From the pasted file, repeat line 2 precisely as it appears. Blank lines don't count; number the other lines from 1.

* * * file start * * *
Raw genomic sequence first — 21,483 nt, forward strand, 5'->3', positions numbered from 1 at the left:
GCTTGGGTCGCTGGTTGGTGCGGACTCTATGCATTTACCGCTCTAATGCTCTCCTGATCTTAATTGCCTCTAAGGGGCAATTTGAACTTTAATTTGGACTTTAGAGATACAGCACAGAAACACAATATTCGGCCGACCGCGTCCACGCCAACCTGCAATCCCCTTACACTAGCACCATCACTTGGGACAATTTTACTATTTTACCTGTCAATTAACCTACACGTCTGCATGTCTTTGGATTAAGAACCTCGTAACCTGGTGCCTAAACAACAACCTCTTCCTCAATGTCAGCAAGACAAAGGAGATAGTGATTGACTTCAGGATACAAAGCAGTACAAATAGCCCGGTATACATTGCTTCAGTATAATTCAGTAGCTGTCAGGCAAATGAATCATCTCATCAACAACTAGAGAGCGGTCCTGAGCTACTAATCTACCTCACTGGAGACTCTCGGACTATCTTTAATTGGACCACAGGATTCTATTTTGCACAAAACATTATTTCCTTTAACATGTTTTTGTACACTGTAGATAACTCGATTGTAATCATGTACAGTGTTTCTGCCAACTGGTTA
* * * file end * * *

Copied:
GCTTGGGTCGCTGGTTGGTGCGGACTCTATGCATTTACCGCTCTAATGCTCTCCTGATCTTAATTGCCTCTAAGGGGCAATTTGAACTTTAATTTGGACTTTAGAGATACAGCACAGAAACACAATATTCGGCCGACCGCGTCCACGCCAACCTGCAATCCCCTTACACTAGCACCATCACTTGGGACAATTTTACTATTTTACCTGTCAATTAACCTACACGTCTGCATGTCTTTGGATTAAGAACCTCGTAACCTGGTGCCTAAACAACAACCTCTTCCTCAATGTCAGCAAGACAAAGGAGATAGTGATTGACTTCAGGATACAAAGCAGTACAAATAGCCCGGTATACATTGCTTCAGTATAATTCAGTAGCTGTCAGGCAAATGAATCATCTCATCAACAACTAGAGAGCGGTCCTGAGCTACTAATCTACCTCACTGGAGACTCTCGGACTATCTTTAATTGGACCACAGGATTCTATTTTGCACAAAACATTATTTCCTTTAACATGTTTTTGTACACTGTAGATAACTCGATTGTAATCATGTACAGTGTTTCTGCCAACTGGTTA